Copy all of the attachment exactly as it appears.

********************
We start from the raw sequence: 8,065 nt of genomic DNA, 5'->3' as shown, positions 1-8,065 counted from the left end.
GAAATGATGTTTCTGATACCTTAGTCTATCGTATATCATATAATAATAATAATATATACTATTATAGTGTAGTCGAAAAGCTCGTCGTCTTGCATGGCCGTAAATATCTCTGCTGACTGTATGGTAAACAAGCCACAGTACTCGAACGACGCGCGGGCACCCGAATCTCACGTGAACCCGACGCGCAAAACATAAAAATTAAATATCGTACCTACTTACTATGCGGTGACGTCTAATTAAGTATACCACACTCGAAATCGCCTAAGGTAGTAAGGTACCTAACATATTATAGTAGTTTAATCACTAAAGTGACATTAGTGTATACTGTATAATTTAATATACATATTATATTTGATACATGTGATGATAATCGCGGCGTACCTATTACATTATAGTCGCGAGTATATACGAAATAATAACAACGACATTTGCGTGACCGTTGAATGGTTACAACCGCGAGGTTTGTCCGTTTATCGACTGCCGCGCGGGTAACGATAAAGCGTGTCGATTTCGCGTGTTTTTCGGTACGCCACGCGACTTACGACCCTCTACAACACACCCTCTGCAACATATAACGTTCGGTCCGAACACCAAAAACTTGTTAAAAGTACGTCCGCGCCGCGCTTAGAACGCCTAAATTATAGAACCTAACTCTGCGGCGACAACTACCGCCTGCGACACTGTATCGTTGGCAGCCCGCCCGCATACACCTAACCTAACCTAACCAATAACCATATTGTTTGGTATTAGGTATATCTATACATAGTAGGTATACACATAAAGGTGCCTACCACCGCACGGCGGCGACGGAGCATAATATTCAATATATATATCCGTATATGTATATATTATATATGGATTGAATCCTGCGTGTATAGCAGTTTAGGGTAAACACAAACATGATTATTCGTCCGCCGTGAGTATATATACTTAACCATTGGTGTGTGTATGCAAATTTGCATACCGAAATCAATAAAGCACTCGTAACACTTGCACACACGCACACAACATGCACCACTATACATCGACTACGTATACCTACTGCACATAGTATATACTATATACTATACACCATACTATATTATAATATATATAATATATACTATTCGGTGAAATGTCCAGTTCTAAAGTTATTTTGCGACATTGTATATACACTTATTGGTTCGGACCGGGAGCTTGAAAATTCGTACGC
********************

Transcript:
We start from the raw sequence: 8,065 nt of genomic DNA, 5'->3' as shown, positions 1-8,065 counted from the left end.
GAAATGATGTTTCTGATACCTTAGTCTATCGTATATCATATAATAATAATAATATATACTATTATAGTGTAGTCGAAAAGCTCGTCGTCTTGCATGGCCGTAAATATCTCTGCTGACTGTATGGTAAACAAGCCACAGTACTCGAACGACGCGCGGGCACCCGAATCTCACGTGAACCCGACGCGCAAAACATAAAAATTAAATATCGTACCTACTTACTATGCGGTGACGTCTAATTAAGTATACCACACTCGAAATCGCCTAAGGTAGTAAGGTACCTAACATATTATAGTAGTTTAATCACTAAAGTGACATTAGTGTATACTGTATAATTTAATATACATATTATATTTGATACATGTGATGATAATCGCGGCGTACCTATTACATTATAGTCGCGAGTATATACGAAATAATAACAACGACATTTGCGTGACCGTTGAATGGTTACAACCGCGAGGTTTGTCCGTTTATCGACTGCCGCGCGGGTAACGATAAAGCGTGTCGATTTCGCGTGTTTTTCGGTACGCCACGCGACTTACGACCCTCTACAACACACCCTCTGCAACATATAACGTTCGGTCCGAACACCAAAAACTTGTTAAAAGTACGTCCGCGCCGCGCTTAGAACGCCTAAATTATAGAACCTAACTCTGCGGCGACAACTACCGCCTGCGACACTGTATCGTTGGCAGCCCGCCCGCATACACCTAACCTAACCTAACCAATAACCATATTGTTTGGTATTAGGTATATCTATACATAGTAGGTATACACATAAAGGTGCCTACCACCGCACGGCGGCGACGGAGCATAATATTCAATATATATATCCGTATATGTATATATTATATATGGATTGAATCCTGCGTGTATAGCAGTTTAGGGTAAACACAAACATGATTATTCGTCCGCCGTGAGTATATATACTTAACCATTGGTGTGTGTATGCAAATTTGCATACCGAAATCAATAAAGCACTCGTAACACTTGCACACACGCACACAACATGCACCACTATACATCGACTACGTATACCTACTGCACATAGTATATACTATATACTATACACCATACTATATTATAATATATATAATATATACTATTCGGTGAAATGTCCAGTTCTAAAGTTATTTTGCGACATTGTATATACACTTATTGGTTCGGACCGGGAGCTTGAAAATTCGTACGC